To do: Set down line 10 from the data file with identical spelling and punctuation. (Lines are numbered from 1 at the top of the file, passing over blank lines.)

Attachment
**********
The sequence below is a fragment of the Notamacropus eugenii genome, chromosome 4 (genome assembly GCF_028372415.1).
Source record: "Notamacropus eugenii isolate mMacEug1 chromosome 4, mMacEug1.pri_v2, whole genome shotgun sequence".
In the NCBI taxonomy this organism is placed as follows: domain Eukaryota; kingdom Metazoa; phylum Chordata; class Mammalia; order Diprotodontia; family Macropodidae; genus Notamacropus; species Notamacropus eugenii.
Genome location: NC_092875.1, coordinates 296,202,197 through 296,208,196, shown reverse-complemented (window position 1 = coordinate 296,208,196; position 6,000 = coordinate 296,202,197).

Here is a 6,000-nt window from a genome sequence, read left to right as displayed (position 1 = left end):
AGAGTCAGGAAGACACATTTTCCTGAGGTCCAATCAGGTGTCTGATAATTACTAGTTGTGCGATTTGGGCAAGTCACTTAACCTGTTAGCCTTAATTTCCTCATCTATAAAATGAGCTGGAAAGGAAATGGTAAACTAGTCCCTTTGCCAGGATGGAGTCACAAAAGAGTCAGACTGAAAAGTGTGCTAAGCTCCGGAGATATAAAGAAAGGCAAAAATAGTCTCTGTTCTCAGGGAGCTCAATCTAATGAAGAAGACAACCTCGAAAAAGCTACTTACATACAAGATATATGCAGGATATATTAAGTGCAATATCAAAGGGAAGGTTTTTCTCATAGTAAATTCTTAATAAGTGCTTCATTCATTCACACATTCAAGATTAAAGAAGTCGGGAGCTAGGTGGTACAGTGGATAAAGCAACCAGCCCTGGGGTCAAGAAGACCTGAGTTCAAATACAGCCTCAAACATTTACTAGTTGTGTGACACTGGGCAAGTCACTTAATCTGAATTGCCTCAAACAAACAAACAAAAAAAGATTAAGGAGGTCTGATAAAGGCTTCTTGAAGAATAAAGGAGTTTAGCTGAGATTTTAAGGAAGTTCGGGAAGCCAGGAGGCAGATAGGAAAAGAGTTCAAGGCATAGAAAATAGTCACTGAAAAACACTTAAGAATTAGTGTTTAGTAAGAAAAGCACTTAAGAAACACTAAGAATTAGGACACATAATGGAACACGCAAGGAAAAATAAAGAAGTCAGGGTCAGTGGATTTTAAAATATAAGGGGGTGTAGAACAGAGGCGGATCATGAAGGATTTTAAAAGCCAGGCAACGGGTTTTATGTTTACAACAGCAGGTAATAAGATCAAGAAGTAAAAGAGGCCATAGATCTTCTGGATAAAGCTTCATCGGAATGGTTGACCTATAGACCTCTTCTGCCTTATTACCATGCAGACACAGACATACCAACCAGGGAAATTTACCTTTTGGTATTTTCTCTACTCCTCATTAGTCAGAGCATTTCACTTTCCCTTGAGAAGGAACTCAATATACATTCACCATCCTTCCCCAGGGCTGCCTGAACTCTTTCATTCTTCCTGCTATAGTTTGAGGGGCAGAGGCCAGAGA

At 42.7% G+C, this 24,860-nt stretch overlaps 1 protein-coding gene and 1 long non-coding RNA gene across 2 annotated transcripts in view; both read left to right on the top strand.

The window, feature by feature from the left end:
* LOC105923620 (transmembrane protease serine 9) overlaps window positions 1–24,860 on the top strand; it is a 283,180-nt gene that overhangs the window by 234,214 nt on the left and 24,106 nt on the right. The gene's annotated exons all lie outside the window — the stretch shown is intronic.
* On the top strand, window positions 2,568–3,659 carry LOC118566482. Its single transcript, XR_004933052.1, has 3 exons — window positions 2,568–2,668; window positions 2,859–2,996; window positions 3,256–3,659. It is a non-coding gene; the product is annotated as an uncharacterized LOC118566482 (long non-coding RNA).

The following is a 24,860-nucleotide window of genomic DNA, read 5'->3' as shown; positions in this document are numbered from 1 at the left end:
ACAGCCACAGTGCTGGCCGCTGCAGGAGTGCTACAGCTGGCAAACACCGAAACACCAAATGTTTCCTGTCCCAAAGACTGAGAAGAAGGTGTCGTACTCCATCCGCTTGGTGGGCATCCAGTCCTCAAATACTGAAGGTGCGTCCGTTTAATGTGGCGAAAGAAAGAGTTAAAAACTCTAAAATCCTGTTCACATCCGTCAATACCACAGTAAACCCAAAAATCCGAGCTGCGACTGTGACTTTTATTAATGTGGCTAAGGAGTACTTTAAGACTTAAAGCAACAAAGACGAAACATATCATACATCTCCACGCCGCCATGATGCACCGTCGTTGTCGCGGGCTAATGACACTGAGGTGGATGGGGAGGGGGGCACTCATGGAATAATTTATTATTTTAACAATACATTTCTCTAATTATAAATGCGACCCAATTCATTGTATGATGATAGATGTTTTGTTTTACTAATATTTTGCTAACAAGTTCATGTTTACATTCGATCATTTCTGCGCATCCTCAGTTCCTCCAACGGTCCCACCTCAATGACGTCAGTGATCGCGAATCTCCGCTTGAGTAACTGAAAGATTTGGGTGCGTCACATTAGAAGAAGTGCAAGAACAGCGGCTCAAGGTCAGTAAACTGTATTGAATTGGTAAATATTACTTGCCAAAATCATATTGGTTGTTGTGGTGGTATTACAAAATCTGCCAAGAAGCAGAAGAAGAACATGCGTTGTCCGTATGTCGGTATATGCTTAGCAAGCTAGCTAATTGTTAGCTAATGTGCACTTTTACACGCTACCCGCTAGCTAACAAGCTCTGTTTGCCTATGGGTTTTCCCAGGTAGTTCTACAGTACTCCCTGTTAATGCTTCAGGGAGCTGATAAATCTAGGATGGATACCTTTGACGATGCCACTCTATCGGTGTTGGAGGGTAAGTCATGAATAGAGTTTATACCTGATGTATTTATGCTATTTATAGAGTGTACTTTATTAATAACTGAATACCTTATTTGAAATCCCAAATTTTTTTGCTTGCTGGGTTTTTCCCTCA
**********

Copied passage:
* On the top strand, window positions 2,568–3,659 carry LOC118566482. Its single transcript, XR_004933052.1, has 3 exons — window positions 2,568–2,668; window positions 2,859–2,996; window positions 3,256–3,659. It is a non-coding gene; the product is annotated as an uncharacterized LOC118566482 (long non-coding RNA).